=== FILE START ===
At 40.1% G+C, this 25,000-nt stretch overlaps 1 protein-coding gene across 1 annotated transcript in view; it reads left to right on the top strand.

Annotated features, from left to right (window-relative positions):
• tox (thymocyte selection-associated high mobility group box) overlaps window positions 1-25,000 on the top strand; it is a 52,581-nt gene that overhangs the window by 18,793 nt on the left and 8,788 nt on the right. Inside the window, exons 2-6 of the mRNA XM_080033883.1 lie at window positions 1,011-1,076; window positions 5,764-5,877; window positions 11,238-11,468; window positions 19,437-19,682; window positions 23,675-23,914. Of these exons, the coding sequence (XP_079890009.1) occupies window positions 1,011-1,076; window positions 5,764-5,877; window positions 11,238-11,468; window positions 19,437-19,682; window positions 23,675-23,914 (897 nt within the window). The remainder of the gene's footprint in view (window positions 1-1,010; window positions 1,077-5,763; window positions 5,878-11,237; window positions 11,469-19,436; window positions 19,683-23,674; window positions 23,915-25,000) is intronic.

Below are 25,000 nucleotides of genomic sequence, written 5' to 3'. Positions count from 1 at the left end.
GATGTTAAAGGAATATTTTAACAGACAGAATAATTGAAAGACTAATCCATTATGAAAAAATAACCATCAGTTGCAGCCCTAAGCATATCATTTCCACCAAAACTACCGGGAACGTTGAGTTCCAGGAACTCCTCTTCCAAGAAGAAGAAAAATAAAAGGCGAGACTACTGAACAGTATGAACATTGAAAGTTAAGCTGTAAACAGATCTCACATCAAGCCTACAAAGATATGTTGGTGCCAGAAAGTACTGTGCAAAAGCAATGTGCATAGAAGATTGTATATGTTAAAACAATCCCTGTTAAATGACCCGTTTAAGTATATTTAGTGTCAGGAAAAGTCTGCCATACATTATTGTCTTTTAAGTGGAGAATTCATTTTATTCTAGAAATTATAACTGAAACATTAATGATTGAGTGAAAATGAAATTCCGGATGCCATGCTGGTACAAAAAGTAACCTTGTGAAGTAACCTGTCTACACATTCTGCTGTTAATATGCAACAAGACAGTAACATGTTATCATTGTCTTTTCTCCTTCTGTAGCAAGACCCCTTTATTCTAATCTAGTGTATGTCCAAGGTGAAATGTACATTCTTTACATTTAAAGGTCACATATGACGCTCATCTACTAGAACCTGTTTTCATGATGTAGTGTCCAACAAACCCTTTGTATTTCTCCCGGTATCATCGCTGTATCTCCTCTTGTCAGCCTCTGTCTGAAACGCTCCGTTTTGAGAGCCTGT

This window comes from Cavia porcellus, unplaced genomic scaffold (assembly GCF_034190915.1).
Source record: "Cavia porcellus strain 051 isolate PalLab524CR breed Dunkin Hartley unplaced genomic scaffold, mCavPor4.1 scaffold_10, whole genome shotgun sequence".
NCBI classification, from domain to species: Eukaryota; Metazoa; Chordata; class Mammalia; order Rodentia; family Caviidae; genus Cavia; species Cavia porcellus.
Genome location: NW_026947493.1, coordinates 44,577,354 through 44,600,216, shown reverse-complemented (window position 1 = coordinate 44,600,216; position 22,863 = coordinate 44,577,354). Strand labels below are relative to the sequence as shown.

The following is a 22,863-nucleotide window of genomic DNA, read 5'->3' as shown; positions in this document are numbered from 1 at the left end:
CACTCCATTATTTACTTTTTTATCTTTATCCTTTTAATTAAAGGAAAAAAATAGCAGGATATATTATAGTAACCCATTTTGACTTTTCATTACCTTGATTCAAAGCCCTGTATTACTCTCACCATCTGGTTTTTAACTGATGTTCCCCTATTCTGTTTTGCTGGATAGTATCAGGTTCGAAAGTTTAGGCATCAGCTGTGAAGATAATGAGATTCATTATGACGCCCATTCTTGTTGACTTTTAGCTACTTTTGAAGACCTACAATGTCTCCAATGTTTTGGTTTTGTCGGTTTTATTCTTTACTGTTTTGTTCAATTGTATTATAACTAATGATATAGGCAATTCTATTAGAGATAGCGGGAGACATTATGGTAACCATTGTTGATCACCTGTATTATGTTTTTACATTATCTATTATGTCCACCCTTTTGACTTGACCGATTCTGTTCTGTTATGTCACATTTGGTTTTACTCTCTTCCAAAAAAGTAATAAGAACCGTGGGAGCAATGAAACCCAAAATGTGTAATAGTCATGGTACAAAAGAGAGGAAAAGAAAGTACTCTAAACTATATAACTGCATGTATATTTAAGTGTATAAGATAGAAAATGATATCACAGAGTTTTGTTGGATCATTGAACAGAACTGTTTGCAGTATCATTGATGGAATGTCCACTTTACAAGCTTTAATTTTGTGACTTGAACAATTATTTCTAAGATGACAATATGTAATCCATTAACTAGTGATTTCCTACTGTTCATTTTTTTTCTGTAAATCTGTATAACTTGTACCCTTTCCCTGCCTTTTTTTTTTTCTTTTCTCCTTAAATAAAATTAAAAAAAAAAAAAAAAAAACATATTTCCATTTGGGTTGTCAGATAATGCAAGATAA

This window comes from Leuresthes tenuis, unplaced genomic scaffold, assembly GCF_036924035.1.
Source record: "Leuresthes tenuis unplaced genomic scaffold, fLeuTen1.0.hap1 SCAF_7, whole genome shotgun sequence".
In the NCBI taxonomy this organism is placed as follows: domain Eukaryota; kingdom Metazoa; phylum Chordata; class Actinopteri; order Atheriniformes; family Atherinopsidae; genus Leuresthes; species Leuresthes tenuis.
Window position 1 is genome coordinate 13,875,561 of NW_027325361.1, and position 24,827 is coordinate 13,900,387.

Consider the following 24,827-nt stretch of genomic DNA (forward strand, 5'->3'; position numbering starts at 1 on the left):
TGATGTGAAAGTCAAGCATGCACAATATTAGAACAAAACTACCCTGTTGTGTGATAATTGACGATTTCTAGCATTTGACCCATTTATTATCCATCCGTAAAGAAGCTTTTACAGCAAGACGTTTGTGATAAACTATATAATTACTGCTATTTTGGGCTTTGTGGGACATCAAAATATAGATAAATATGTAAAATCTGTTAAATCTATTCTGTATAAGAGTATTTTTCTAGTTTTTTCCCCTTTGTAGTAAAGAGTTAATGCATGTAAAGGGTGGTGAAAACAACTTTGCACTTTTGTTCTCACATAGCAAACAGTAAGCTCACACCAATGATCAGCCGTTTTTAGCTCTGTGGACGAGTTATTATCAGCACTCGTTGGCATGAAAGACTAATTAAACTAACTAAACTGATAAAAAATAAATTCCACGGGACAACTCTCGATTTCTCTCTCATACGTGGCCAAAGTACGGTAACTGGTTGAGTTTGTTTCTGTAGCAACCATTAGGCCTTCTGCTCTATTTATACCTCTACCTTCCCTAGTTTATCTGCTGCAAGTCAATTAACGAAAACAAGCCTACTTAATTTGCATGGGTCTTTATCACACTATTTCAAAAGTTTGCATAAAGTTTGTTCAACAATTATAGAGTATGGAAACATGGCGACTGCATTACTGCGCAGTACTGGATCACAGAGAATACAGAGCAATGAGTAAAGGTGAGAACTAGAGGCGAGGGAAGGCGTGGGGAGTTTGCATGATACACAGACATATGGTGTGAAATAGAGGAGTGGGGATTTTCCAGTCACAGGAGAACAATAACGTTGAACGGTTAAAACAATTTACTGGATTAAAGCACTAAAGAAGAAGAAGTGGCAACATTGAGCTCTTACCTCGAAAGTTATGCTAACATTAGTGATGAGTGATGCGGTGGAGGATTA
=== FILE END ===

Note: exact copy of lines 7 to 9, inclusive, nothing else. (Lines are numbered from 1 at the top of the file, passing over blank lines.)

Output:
Source record: "Cavia porcellus strain 051 isolate PalLab524CR breed Dunkin Hartley unplaced genomic scaffold, mCavPor4.1 scaffold_10, whole genome shotgun sequence".
NCBI classification, from domain to species: Eukaryota; Metazoa; Chordata; class Mammalia; order Rodentia; family Caviidae; genus Cavia; species Cavia porcellus.
Genome location: NW_026947493.1, coordinates 44,577,354 through 44,600,216, shown reverse-complemented (window position 1 = coordinate 44,600,216; position 22,863 = coordinate 44,577,354). Strand labels below are relative to the sequence as shown.